Audie Award Finalist, History, 2014
One of the most admired nonfiction writers of our time retells the story of one truly fabulous year in the life of his native country - a fascinating and gripping narrative featuring such outsized American heroes as Charles Lindbergh, Babe Ruth, and yes Herbert Hoover, and a gallery of criminals (Al Capone), eccentrics (Shipwreck Kelly), and close-mouthed politicians (Calvin Coolidge). It was the year Americans attempted and accomplished outsized things and came of age in a big, brawling manner. What a country. What a summer. And what a writer to bring it all so vividly alive for us in this certain best-seller.
©2013 Bill Bryson (P)2013 Random House Audio
I loved the idea of zeroing in on a particular time period. I've read some other Bill Bryson and liked it ok. I haven't seen the book which I hope to get from the library. I can't believe it was written as badly as it was spoken.
It was amazing to think that back in those days tens of thousands of people would come out for a celebration of a "hero". I also liked the descriptions of Fordlandia!
A better reader would have done wonders for the book.
Yes. It inspired me to look up Sacco and Vanzetti and perhaps someday(way down the list) to delve into Hoover(Herbert and J.Edgar).
Bill Bryson should be informed that he is not a reader!!
This is a very good book. Bryson weaves together the worlds of politics, aviation, sports, entertainment, crime, invention, and business to give a snapshot view of the United States in 1927.. It works very well and is a pleasure to read. However, Bryson should stick to writing. I had just listened to several books read by actors, and there is a big difference between a professional voice and an amateur. With Bryson, the listener is distracted by his uneven accent -- where is he from, California? with a touch of Brit? Canada? I kept thinking of the characters on Saturday Night Live's skit, "The Californians."And it is just not smooth. The wrong words are emphasized in the narratives and it is really distracting. I finally bought the book and started from the beginning to read it myself. I loved it!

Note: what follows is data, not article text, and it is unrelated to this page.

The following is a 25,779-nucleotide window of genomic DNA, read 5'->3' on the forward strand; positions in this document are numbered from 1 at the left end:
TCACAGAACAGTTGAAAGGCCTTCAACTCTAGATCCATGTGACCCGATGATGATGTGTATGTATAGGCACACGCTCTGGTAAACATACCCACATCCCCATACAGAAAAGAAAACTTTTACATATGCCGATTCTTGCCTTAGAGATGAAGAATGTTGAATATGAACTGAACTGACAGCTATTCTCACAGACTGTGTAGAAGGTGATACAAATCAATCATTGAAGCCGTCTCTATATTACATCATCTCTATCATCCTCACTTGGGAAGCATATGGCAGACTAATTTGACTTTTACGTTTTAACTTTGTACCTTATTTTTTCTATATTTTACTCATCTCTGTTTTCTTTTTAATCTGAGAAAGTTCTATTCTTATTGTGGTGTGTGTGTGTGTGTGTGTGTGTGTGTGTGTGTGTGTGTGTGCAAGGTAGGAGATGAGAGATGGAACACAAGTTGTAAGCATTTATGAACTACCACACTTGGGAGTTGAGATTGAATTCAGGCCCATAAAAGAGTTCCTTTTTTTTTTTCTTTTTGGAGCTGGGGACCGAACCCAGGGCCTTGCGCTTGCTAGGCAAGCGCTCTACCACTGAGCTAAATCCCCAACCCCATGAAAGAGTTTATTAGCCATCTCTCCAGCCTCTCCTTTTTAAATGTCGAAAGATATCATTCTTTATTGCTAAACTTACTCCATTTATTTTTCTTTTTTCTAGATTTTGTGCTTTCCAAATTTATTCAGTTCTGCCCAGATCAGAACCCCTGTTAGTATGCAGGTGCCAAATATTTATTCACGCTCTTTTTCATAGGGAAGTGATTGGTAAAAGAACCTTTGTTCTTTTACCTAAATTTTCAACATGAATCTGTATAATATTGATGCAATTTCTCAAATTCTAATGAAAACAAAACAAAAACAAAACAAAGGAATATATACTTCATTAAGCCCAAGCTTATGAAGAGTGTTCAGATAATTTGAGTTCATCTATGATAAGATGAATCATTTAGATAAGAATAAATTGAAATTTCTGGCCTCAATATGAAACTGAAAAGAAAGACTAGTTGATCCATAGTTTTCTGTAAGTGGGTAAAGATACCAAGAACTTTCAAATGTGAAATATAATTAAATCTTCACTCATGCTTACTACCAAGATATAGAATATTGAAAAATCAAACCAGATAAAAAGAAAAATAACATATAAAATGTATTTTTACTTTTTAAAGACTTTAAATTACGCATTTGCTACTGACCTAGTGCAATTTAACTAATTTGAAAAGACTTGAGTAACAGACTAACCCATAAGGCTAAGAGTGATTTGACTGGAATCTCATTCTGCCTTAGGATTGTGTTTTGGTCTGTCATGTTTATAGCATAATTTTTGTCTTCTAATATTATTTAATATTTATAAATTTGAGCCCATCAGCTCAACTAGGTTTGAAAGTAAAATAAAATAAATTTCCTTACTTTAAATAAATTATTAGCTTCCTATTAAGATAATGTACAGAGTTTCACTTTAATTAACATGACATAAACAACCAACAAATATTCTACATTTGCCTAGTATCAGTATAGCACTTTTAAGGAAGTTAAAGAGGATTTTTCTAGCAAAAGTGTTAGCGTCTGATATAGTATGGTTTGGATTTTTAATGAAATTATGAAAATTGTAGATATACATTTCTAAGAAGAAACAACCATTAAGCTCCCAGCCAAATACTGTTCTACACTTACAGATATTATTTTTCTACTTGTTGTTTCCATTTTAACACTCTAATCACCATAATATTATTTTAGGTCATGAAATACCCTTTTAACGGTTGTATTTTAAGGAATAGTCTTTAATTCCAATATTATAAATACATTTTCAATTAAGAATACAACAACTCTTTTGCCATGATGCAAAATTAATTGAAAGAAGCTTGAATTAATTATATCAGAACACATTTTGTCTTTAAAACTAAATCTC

The in-depth, lack-of-fear look at the 'heros' of the early 20th century.
Check out more of Bryson's work
Great stories. An eye-opening look at history. However, it was all diluted by Bryson's narration of his work. He should have left that to someone else.
I had no idea I would learn more about American history through one single summer's perspective than I did in two high school and six college courses! Bill Bryson is the genius who was able to give me that opportunity. And, you'll miss out if you don't listen to him narrate his own words... I can only hope he never stops writing and reading!
There are so many different stories about people and America that you never lose attention. He ties them all together so well, you will want to read all his books. And I have.
Yes. To revisit the characters in this book would be a joy.
Lindburgh. He seemed bigger than life. A man that could not have existed.
Yes, I liked his narration.
It scared the daylights out of me. It seems that not much has changed since 1927, that is what is really scarey.
I loved the book. It was a different read, unique.
If only all my high school teachers had the wit and the clarity of communication that Mr Bryson has, I might have paid more attention. I begin every one of his books in anticipation of learning much and laughing more. This book truly astounded me in the number of significant events that occurred in 1927. I couldn't understand how it was that I knew nothing about the magnitude of public adoration and celebration caused by Lindberg's flight across the Atlantic. Nor did I know about the equally significant achievement by other men which went practically unnoticed because the public just couldn't be bothered to be distracted from the Lindberg craze.
Read this book and become an instant history buff.
Enlightening, engaging, great read
Any other Bryson book
I am a big fan of Bill Bryson, he is the best storyteller in modern times, and can make any topic interesting - From Shakespeare to Australia, and has done it again with this book, highlighting a forgotten era which had some tremendous turning points which affect the way we live and think today. More please!
I am not a history buff, but Bill Bryson can make anything funny and interesting. I was riveted to the story of 1927 and amazed how many of the issues were the same as now, and how horrible certain aspects of our society were at that time (racism, Nazi ideals). The aviation stories were intense and I could not wait to get back to listening. Naturally the best narrator of any book is going to be the guy who wrote it. I will listen to it again.
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